and luxury soon became part of the truck equation. Trucks could
now be equipped with an Xtracab, sport seats, air-conditioning --
even a CD player! The pickup truck was as strong, rugged and
versatile as ever, but provided the owner with everything that a
luxury car could.
In 1995, Toyota introduced an
all-new pickup truck, designed and built in America -- the Tacoma.
Tacoma featured an all-new line-up of high performance engines. A
142-horsepower 2.4-liter four-cylinder with 160 lb.-ft. of torque
was standard on 2WD models, while 4WD models offered a 150
horsepower 2.7-liter four-cylinder producing 177 lb.-ft. of
torque. Available on both configurations was a newly developed 190
horsepower 3.4-liter V6 producing 220 lb.-ft. of torque, which the
Tacoma shares with the T100.
Putting Tacoma's newfound power
to the ground was a redesigned suspension offering a coil spring
double-wishbone configuration, which replaces the Hi-Trac torsion
bar double wishbone suspension on the previous generation. The
lower arm uses a closed cross-sectional structure that adds
strength while reducing un-sprung weight. Suspension travel on the
4WD models increased from 5.9-inches to 7.7-inches, improving both
on- and off-road performance. Tread width on both 2WD and 4WD's
also increased, improving steering stability and ride comfort.
Tacoma continued to use the tried-and-true
leaf-type rear suspension with refinements to layout design.
Because safety is a major
concern, a standard driver-side airbag, center high-mount
stoplight and adjustable seatbelt anchors, improved side-view
mirrors, along with optional four-wheel ABS were added.
Additionally, Tacoma received
side door impact beams and three-point, automatic and emergency
locking retractor (ALR and ELR) seatbelts in outboard positions,
with an ELR seatbelt on the driver's side.
For 1997, Tacoma remained
mechanically unchanged, but received a redesigned front-end.
Headlights were faired into a new grille, and the whole assembly
is more aerodynamic and stylish than before.
saw the addition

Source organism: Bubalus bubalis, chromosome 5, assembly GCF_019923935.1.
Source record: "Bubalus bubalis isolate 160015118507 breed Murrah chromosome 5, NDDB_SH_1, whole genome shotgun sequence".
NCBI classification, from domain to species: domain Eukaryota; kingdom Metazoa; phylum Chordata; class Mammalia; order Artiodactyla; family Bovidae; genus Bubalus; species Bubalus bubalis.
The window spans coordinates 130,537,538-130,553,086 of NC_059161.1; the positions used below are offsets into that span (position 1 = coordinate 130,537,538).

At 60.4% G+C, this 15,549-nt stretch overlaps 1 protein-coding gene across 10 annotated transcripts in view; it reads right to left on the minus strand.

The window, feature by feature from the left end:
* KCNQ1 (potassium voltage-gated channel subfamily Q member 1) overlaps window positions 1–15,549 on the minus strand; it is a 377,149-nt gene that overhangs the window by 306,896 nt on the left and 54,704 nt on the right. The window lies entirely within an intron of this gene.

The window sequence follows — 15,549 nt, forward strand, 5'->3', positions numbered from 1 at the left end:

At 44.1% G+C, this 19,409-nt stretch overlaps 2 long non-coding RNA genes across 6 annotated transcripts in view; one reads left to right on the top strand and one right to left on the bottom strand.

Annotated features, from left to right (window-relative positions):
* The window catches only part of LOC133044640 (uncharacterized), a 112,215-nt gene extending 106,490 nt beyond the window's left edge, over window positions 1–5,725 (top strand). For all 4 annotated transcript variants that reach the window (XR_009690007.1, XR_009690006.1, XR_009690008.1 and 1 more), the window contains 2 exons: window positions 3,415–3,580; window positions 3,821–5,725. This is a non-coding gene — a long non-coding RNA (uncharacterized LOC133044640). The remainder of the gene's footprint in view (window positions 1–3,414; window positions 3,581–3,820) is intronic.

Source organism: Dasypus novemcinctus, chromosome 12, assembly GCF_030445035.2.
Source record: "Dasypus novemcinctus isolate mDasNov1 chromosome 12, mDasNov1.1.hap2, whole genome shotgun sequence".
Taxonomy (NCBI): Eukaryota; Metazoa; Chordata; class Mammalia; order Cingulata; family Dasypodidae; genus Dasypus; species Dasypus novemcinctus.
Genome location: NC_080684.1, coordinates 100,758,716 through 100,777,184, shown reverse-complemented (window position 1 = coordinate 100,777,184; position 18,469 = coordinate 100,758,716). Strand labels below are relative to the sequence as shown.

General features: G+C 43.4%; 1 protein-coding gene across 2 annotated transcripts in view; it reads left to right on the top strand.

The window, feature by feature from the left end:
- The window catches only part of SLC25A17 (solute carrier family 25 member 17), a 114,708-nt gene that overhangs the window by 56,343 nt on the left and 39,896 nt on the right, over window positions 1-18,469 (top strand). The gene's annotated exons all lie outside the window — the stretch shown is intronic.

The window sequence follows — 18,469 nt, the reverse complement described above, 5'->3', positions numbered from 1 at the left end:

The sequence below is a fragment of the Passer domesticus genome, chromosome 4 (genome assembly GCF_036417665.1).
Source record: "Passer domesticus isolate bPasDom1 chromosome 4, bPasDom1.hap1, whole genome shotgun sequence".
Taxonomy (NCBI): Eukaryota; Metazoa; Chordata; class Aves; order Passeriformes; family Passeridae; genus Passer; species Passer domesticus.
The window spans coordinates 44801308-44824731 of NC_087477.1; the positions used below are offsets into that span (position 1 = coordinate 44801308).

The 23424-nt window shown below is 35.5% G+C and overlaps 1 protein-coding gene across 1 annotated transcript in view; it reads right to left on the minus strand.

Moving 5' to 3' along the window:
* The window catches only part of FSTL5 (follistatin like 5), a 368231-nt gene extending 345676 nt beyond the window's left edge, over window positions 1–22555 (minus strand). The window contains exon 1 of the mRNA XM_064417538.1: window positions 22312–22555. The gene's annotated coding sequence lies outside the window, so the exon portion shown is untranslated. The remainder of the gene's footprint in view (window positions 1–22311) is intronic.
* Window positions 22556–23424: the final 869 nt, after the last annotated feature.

of a passenger-side airbag one year ahead of the Federal standard
for 1999. For increased
safety, the passenger-side airbag could be turned off with the
ignition key. But for redesigned sound systems and the addition of
new colors, the 2WD Tacoma carried over unchanged.
The Tacoma PreRunner was
introduced in mid-year. The new 2WD pickup combines the rugged
styling and off-road ability of Toyota's 4WD pickup trucks with
the affordability of a 2WD model. For model year 1999, a Regular
Cab model with an automatic transmission equipped with the
2.7-liter four-cylinder is added to the PreRunner
The 2000 model year also saw
the addition of the Tacoma StepSide, a sporty stepside package
that added a youthful alternative to the Tacoma lineup.
The 2001 Tacoma entered the new model year with aggressive new styling
changes, several new upgrade packages and four new exterior
colors. In addition, the Tacoma lineup became more diverse with
the addition of the four-door Double Cab and sporty S-Runner 4x2.
The 2002 Tacoma carried over
with no changes.
The 2003 Tacoma carried over
with no exterior changes. A Child Restraint System lower anchor
was made standard for the front passenger seat on Regular and
Xtracabs, and for the rear outboard seats on the Double Cabs.
Anti-lock brake systems were made standard on all models.
2004 Tacoma enters the new model year with Vehicle Stability
Control with Traction Control as standard equipment on four-wheel
drive and PreRunner models.